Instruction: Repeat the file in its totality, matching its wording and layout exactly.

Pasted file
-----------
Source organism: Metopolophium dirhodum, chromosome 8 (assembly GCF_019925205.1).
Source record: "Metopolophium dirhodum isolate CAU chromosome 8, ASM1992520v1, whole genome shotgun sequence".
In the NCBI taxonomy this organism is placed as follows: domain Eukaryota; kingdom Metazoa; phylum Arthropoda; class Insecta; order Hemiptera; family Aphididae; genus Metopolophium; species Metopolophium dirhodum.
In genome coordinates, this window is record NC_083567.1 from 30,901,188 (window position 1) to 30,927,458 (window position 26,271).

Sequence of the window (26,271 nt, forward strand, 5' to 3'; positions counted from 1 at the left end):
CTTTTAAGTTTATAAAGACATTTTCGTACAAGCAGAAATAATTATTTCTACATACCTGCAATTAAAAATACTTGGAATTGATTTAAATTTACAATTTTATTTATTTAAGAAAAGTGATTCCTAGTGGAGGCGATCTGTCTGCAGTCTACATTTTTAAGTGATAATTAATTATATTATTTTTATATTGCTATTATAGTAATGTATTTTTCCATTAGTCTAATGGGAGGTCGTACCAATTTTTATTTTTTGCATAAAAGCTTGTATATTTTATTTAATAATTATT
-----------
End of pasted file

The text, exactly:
Source organism: Metopolophium dirhodum, chromosome 8 (assembly GCF_019925205.1).
Source record: "Metopolophium dirhodum isolate CAU chromosome 8, ASM1992520v1, whole genome shotgun sequence".
In the NCBI taxonomy this organism is placed as follows: domain Eukaryota; kingdom Metazoa; phylum Arthropoda; class Insecta; order Hemiptera; family Aphididae; genus Metopolophium; species Metopolophium dirhodum.
In genome coordinates, this window is record NC_083567.1 from 30,901,188 (window position 1) to 30,927,458 (window position 26,271).

Sequence of the window (26,271 nt, forward strand, 5' to 3'; positions counted from 1 at the left end):
CTTTTAAGTTTATAAAGACATTTTCGTACAAGCAGAAATAATTATTTCTACATACCTGCAATTAAAAATACTTGGAATTGATTTAAATTTACAATTTTATTTATTTAAGAAAAGTGATTCCTAGTGGAGGCGATCTGTCTGCAGTCTACATTTTTAAGTGATAATTAATTATATTATTTTTATATTGCTATTATAGTAATGTATTTTTCCATTAGTCTAATGGGAGGTCGTACCAATTTTTATTTTTTGCATAAAAGCTTGTATATTTTATTTAATAATTATT